Bill Ruckleshaus Legacy William Ruckelshaus died this week. He was 87 years old. NPR's Scott Simon remembers his legacy as the first director of the EPA, and a defiant act against President Nixon.
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Opinion: Bill Ruckelshaus, Conservationist Who Also Protected The Rule Of Law

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Opinion: Bill Ruckelshaus, Conservationist Who Also Protected The Rule Of Law

Opinion: Bill Ruckelshaus, Conservationist Who Also Protected The Rule Of Law

Opinion: Bill Ruckelshaus, Conservationist Who Also Protected The Rule Of Law

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  • <iframe src="https://www.npr.org/player/embed/783752250/783819991" width="100%" height="290" frameborder="0" scrolling="no" title="NPR embedded audio player">
  • Transcript

Washington, D.C.: William D. Ruckelshaus, director of the Environmental Protection Agency. Bettmann/Bettmann Archive hide caption

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Bettmann/Bettmann Archive

Washington, D.C.: William D. Ruckelshaus, director of the Environmental Protection Agency.

Bettmann/Bettmann Archive

William Ruckelshaus was a conservationist, an Indiana Republican conservative who believed in conserving balanced budgets, limited government powers, constitutional checks and balances, and clean air and water.

"Nature provides a free lunch," he said, "but only if we control our appetites."

He helped write Indiana's first air pollution laws as a state deputy attorney general in the 1960s, and was appointed the first head of the Environment Protection Agency by President Nixon in 1970.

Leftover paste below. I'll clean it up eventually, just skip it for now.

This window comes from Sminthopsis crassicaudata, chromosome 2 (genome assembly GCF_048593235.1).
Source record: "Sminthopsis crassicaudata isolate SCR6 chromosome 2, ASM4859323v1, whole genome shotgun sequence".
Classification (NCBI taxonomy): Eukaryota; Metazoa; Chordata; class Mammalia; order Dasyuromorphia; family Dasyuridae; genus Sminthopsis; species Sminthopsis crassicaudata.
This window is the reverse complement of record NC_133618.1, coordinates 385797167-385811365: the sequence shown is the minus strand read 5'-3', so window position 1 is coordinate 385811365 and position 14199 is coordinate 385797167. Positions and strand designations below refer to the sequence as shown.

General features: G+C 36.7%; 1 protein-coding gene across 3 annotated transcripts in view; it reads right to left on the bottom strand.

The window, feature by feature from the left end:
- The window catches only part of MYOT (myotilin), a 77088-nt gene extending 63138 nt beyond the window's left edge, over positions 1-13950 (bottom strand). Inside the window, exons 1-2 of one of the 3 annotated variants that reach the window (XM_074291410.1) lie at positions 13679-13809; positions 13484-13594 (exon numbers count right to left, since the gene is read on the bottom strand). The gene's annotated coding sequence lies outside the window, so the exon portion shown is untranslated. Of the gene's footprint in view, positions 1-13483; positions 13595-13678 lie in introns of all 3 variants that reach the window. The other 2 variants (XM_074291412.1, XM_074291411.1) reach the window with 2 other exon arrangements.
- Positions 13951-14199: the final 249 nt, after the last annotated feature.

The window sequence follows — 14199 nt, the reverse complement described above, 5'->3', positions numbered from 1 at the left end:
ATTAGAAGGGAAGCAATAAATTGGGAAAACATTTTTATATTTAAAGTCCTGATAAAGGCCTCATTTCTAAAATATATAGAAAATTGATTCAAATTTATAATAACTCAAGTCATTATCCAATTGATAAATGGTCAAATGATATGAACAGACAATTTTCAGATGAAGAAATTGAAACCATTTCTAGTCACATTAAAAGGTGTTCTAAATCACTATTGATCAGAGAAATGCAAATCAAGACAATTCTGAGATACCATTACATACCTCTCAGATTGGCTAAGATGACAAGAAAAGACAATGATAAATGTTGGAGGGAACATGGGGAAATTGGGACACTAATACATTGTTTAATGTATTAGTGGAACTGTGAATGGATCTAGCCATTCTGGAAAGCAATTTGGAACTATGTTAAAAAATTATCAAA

As the first director of the EPA, Bill Ruckelshaus banned DDT from U.S. agriculture, went after steel and paper companies for water pollution, and told major cities to reduce the sewage they sent into water systems.

"He reminds us how noble public service can be," President Obama said when he awarded Mr. Ruckelshaus the Presidential Medal of Freedom in 2015, then added, "And our air and water is cleaner and our lives are brighter because of him."

President Nixon called on Bill Ruckelshaus again in 1973 to make him Deputy Attorney General. The Justice Department needed to burnish its image of integrity during the Watergate investigation.

Archibald Cox, the independent special prosecutor, had subpoenaed President Nixon for recordings of conversations he had made in the Oval Office. As we know now, Nixon had recorded himself authorizing the payment of hush money to cover up criminal conduct.

In the events that became known as the "Saturday Night Massacre," President Nixon ordered Attorney General Elliot Richardson to fire the special prosecutor. Mr. Richardson refused, and resigned.

President Nixon then ordered Bill Ruckelshaus, the next in line, to fire Archibald Cox.

Bill Ruckelshaus had promised to uphold the independence of the independent prosecutor. So when he was ordered by the president to fire the prosecutor for trying to obtain evidence, Bill Ruckelshaus didn't make a series of excuses with his own conscience to stay close to power.

He refused the president's order and resigned.

"When you accept a presidential appointment, you must remind yourself there are lines over which you will not step," he recalled in 2012. "In this case, the line was bright and the decision was simple."

Bill Ruckelshaus died this week, at the age of 87--a conservative and a conservationist who conserved and protected the rule of law.